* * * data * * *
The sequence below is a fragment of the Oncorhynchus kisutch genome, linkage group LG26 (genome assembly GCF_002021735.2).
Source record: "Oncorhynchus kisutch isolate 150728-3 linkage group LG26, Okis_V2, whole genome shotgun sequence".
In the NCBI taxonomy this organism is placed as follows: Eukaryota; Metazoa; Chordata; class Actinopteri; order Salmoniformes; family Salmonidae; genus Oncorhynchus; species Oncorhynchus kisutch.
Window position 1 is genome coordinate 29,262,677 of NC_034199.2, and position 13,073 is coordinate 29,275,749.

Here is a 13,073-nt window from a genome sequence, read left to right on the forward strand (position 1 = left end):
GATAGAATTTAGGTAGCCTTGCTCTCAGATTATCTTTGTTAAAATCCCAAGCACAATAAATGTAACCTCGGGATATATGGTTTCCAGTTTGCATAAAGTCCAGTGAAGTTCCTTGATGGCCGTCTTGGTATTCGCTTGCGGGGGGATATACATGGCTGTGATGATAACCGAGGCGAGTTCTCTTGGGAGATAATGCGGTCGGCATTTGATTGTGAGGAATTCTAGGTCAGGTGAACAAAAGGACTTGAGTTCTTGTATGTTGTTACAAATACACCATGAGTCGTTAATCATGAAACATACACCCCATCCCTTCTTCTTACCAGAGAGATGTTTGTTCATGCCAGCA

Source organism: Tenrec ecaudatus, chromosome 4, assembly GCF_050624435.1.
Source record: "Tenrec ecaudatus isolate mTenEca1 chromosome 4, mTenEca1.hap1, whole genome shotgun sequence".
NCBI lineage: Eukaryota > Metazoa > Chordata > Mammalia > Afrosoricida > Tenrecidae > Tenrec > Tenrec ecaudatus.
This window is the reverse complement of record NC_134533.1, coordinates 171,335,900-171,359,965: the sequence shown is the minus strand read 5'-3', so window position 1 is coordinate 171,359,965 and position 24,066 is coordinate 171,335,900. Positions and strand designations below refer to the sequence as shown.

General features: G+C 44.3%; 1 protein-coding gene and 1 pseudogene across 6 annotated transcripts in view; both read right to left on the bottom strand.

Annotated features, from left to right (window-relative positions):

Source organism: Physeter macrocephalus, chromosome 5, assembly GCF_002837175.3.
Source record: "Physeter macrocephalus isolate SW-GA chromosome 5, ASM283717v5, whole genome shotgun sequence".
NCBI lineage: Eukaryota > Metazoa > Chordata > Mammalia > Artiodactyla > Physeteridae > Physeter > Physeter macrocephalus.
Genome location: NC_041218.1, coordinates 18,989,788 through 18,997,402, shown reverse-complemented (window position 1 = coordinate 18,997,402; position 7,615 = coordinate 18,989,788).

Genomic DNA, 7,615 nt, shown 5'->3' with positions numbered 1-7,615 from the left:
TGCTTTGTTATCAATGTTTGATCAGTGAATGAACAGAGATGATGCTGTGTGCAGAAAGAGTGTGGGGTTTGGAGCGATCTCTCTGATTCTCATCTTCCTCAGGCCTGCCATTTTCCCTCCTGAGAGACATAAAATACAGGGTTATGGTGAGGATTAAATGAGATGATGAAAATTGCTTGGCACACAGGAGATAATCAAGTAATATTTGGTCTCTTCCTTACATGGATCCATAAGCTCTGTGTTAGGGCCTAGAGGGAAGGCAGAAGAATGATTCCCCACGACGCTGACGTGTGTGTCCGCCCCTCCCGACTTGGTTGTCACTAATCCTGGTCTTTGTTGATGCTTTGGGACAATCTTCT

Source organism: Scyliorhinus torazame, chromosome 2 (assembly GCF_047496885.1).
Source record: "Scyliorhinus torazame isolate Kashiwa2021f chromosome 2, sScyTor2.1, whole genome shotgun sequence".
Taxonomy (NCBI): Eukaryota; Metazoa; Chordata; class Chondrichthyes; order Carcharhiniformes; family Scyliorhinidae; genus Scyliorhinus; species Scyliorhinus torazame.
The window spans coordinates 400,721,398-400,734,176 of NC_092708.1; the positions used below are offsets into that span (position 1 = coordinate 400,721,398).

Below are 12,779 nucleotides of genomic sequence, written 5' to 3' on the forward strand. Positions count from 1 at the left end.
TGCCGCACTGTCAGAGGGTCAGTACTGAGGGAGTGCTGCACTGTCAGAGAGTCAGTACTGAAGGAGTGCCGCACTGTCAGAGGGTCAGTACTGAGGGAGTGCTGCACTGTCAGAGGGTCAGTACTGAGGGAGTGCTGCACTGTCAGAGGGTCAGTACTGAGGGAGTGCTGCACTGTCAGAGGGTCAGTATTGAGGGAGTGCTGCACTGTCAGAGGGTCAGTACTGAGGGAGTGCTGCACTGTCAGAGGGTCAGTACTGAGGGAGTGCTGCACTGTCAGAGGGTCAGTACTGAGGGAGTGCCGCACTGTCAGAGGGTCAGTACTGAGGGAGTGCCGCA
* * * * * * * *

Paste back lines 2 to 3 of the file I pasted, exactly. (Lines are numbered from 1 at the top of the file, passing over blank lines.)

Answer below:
Source record: "Oncorhynchus kisutch isolate 150728-3 linkage group LG26, Okis_V2, whole genome shotgun sequence".
In the NCBI taxonomy this organism is placed as follows: Eukaryota; Metazoa; Chordata; class Actinopteri; order Salmoniformes; family Salmonidae; genus Oncorhynchus; species Oncorhynchus kisutch.